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## #1 2010-05-18 17:04:03

rosalie
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### probability question

Hi, all

The probability that a regular scheduled flight depart on time is 0.83 and the probability that it arrives on time is 0.82 and the probability that it departs and arrives on time is 0.78.Find the probability that a plane
(1) Arrives on time
(2) Depart on time given that it has arrived on time

## #2 2010-05-18 17:08:04

bobbym

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### Re: probability question

Hi rosalie;

I know this particular problem and you have not copied it exactly. Please check the question again. Copying the problem correctly is important.

You should be able to get 1) right away. Please look at the problem again.

2)

This is a conditional probability:

P(D) = .83

P(A) = .82

P( D and A ) = .78

Do you remember the formula for a conditional probability?

In mathematics, you don't understand things. You just get used to them.
90% of mathematicians do not understand 90% of currently published mathematics.
I am willing to wager that over 75% of the new words that appeared were nothing more than spelling errors that caught on.

## #3 2010-05-18 17:52:16

rzaidan
Full Member

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### Re: probability question

Dear rosalie
1) P(Arrive only)= P(A-D)=P(A)_P(A and D)
=.82-.78=.04
2)P(D/A)=P(D and A)/P(A)=.78/.82=0.95
I hope I am right
Best Wishes

## #4 2010-05-18 17:56:32

bobbym

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### Re: probability question

Hi rzaidan;

That's correct. I made an arithmetic mistake, .95 is right.

In mathematics, you don't understand things. You just get used to them.
90% of mathematicians do not understand 90% of currently published mathematics.
I am willing to wager that over 75% of the new words that appeared were nothing more than spelling errors that caught on.

## #5 2010-05-19 00:31:54

rosalie
Novice

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### Re: probability question

Hi,  rzaidan

Thanks, for giving me the solution.But, I didn't get ur point.Could u please elaborate it.I m  new to probability so I need explanation.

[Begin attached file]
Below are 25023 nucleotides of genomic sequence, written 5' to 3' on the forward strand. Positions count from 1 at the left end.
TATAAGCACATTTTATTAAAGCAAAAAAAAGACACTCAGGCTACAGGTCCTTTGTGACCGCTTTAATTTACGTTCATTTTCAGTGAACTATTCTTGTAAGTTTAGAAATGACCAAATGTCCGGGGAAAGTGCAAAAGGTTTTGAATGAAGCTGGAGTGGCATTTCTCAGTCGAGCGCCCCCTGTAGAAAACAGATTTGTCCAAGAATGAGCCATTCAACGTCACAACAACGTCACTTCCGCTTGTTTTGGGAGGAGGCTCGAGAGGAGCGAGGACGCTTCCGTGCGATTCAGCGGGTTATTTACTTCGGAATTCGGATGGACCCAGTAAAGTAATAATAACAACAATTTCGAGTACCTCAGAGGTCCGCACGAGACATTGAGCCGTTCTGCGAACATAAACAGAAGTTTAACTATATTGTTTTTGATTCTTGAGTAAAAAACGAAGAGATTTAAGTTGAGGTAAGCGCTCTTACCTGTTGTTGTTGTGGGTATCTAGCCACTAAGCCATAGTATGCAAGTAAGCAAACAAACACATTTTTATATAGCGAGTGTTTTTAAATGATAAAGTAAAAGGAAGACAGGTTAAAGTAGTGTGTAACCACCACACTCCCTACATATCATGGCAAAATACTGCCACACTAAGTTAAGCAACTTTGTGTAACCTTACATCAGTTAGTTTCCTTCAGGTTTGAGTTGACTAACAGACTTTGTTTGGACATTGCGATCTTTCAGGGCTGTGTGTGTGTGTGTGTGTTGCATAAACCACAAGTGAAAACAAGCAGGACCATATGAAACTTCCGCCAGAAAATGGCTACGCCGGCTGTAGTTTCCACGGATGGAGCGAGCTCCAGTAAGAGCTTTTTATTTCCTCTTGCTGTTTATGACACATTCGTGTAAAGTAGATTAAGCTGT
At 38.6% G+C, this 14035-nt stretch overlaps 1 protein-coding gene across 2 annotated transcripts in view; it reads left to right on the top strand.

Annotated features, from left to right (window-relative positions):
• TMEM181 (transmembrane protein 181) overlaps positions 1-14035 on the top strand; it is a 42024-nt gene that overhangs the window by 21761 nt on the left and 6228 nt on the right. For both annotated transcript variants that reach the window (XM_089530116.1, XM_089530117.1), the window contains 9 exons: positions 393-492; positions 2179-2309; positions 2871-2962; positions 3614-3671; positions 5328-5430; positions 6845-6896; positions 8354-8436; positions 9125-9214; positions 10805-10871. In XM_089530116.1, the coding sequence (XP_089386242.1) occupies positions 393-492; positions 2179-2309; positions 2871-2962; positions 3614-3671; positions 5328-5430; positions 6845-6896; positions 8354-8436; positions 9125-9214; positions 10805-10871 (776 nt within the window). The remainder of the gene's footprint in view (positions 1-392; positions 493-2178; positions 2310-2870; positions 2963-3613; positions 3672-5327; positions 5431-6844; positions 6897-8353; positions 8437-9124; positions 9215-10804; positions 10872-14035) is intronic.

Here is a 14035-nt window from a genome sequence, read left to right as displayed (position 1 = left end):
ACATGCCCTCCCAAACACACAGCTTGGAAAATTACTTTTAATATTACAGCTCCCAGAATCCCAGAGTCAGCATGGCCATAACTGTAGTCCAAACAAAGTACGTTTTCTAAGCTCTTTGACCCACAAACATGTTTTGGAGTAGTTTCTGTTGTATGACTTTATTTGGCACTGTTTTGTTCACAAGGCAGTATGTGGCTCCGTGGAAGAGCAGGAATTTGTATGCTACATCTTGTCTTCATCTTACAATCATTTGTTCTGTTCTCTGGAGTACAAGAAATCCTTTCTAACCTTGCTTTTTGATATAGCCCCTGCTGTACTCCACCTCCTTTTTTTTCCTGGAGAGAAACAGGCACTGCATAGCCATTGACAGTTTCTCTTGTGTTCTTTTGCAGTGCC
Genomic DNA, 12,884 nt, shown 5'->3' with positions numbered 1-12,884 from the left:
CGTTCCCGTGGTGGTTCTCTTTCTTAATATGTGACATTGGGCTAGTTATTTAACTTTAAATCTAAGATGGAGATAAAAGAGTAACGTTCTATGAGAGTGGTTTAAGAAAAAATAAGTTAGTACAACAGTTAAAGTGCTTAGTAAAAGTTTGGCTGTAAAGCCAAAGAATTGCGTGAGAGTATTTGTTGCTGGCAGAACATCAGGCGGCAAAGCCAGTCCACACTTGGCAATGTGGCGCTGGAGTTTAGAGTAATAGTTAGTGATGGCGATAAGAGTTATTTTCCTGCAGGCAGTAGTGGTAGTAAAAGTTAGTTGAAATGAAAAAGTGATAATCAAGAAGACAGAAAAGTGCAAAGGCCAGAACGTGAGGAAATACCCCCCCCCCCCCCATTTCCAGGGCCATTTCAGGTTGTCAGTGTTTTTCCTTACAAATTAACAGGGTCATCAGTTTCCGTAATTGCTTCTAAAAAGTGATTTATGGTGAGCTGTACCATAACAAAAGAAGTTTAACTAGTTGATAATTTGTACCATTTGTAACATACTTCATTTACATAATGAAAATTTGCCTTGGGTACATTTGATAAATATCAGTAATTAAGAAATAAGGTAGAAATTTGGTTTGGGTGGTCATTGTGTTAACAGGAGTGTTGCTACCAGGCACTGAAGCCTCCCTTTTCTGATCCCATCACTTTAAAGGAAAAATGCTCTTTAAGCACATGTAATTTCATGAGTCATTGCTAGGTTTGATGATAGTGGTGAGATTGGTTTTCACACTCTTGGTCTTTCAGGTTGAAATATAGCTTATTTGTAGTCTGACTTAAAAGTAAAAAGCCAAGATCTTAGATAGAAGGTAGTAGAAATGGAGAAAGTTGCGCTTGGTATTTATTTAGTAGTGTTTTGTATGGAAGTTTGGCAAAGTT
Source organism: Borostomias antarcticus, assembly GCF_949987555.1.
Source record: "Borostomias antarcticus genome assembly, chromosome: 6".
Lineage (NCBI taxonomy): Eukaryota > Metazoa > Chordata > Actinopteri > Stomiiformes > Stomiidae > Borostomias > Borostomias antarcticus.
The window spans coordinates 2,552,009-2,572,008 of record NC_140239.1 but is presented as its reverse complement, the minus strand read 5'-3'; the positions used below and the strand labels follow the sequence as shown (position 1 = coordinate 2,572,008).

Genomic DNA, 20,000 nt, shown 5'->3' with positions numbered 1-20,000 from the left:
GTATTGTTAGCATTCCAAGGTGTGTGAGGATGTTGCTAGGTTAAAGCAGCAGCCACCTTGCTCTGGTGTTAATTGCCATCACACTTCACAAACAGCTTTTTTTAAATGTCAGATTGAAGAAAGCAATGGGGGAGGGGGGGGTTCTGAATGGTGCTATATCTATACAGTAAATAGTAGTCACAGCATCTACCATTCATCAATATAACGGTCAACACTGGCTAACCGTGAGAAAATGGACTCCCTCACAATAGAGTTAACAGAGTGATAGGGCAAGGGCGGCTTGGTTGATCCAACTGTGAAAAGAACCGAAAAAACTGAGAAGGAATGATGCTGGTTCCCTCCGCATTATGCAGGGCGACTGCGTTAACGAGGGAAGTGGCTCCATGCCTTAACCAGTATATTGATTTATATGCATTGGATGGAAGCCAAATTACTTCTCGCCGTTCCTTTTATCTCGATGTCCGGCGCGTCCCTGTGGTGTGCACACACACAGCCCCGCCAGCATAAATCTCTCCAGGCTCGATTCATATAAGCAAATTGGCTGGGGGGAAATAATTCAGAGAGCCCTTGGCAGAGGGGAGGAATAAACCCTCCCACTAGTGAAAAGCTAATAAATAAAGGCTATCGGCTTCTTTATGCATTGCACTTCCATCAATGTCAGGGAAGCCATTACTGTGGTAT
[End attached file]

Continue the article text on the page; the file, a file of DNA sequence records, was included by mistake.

## #6 2010-05-19 00:37:52

bobbym

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### Re: probability question

Hi rosalie;

Have you looked at my post. Both posts have answered your problem.

In mathematics, you don't understand things. You just get used to them.
90% of mathematicians do not understand 90% of currently published mathematics.
I am willing to wager that over 75% of the new words that appeared were nothing more than spelling errors that caught on.

rosalie
Novice

Offline

Hi, all

## #8 2010-05-19 05:50:03

bobbym

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### Re: probability question

Hi rosalie;

Have you looked at my post? That is all you need . You just plug into the formula that I have put in the hidden box.

In mathematics, you don't understand things. You just get used to them.
90% of mathematicians do not understand 90% of currently published mathematics.
I am willing to wager that over 75% of the new words that appeared were nothing more than spelling errors that caught on.

## #9 2011-03-04 06:03:17

bobbym

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### Re: probability question

I think she wants to be explained what probability is.

I think that would take many books and probably a couple of teachers or a real urgent need like a hobby problem.

Remember a kid in my class. You know could not do simple arithmetic. Everyone thought he was the dumbest kid in the class. Years later I run in to him and he takes me to the track. It seems all on his own he learned not only arithmetic but how to understand and compute probabilities. He was better than I am. You see,

Necessity is the mother of all inventions.

In mathematics, you don't understand things. You just get used to them.
90% of mathematicians do not understand 90% of currently published mathematics.
I am willing to wager that over 75% of the new words that appeared were nothing more than spelling errors that caught on.

## #10 2011-03-04 08:13:47

bob bundy
Moderator

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### Re: probability question

hi rosalie

Have a look at my picture below.

Imagine 10000 flights.

Split into 8300 that depart on time and 1700 that depart late.

Then put in the 7800 that depart on time and arrive on time.

You can work out that 500 out of 8300 must have departed on time but arrived late.

Altogether 8200 arrive on time.  Take away the 7800 and you are left with

400 that depart late and arrive on time.

Finally there must be 1300 left that depart late and arrive late.

To answer the question "departs on time given it arrives on time" :

There are 8200 flights that arrive on time.

Of these 7800 depart on time.

So P(Depart on time given that it has arrived on time) = 7800/8200.

Hope that helps,

Bob